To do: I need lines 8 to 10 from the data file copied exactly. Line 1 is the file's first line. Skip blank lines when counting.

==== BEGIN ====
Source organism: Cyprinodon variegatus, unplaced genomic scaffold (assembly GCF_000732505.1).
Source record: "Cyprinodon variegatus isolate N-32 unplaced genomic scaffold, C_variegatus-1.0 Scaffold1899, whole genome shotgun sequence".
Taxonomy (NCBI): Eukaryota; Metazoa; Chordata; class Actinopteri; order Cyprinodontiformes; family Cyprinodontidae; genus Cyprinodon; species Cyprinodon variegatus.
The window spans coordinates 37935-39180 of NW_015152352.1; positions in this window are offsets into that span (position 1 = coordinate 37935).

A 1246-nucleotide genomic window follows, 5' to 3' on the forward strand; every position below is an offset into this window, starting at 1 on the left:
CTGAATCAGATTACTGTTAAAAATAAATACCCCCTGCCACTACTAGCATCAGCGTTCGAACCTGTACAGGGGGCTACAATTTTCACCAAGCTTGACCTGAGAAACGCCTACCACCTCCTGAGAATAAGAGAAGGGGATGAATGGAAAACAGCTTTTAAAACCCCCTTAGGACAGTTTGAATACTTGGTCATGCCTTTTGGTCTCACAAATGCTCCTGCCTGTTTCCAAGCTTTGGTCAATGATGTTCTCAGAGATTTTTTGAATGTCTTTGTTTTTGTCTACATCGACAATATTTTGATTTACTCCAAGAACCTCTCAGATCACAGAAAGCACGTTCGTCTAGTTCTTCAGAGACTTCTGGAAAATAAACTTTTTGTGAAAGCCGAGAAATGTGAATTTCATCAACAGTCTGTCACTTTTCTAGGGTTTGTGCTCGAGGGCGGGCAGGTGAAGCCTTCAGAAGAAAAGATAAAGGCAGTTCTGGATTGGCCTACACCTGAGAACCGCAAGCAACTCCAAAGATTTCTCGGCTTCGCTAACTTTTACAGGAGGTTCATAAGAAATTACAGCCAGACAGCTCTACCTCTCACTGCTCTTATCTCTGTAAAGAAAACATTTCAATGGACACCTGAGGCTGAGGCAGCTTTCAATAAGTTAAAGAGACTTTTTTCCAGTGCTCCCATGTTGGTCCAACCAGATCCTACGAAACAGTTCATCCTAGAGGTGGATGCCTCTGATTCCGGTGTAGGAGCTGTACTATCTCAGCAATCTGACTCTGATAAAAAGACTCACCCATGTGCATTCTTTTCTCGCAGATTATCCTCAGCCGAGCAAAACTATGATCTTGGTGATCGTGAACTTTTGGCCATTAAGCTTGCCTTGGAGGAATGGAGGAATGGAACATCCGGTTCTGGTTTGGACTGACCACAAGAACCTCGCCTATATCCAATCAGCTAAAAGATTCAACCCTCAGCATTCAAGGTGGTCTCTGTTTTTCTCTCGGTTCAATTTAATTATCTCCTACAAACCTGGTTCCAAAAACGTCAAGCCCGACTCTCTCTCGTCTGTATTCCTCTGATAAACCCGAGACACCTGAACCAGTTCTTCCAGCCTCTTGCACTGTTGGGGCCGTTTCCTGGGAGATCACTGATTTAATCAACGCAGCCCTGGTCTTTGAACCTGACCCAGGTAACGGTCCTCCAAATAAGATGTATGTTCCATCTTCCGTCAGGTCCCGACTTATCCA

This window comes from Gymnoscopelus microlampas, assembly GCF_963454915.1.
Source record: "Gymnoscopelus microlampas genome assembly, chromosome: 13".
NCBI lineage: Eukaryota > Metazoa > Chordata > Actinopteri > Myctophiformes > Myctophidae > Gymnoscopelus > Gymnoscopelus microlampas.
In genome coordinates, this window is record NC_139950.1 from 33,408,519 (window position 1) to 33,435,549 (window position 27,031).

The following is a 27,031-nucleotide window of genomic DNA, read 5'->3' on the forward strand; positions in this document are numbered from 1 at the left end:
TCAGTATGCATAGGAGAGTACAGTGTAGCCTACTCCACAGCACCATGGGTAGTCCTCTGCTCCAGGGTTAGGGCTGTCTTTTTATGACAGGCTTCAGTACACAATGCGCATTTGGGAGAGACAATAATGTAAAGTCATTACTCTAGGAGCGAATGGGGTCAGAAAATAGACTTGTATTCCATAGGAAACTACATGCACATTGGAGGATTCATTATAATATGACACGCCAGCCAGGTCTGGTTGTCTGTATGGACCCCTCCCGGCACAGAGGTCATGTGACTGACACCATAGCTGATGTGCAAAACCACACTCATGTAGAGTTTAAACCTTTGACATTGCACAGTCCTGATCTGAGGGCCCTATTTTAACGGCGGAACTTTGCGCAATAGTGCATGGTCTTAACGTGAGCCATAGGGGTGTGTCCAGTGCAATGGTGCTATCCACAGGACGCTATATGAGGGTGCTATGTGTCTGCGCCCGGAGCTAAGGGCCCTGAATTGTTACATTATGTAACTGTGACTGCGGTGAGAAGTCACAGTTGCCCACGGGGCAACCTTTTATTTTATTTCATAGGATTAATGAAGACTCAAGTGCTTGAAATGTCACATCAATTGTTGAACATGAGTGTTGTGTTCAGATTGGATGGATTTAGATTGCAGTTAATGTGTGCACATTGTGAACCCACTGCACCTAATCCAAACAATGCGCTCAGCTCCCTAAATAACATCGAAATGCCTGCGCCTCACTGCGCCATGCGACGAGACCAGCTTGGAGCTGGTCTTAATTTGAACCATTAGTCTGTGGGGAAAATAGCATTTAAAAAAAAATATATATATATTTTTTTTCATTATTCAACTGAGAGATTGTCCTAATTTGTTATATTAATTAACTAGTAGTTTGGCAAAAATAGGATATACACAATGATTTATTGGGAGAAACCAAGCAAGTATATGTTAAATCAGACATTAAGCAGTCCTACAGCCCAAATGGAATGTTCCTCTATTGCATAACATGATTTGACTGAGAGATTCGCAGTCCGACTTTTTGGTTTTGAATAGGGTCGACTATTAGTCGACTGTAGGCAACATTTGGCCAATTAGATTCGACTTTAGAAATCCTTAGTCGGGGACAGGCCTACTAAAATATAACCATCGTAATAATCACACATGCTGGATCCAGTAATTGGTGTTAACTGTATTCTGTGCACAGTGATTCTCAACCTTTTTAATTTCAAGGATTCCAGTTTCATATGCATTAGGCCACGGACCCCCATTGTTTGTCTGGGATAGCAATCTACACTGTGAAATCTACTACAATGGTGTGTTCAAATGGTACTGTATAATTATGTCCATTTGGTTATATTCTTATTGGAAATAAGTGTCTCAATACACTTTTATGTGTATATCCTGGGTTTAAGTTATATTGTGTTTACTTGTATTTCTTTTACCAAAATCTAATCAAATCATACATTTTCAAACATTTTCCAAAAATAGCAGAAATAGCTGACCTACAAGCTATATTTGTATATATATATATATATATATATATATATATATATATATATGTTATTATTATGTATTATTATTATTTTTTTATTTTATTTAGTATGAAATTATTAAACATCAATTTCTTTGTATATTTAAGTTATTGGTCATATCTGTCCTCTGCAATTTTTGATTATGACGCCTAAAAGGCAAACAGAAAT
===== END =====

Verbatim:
Source record: "Gymnoscopelus microlampas genome assembly, chromosome: 13".
NCBI lineage: Eukaryota > Metazoa > Chordata > Actinopteri > Myctophiformes > Myctophidae > Gymnoscopelus > Gymnoscopelus microlampas.
In genome coordinates, this window is record NC_139950.1 from 33,408,519 (window position 1) to 33,435,549 (window position 27,031).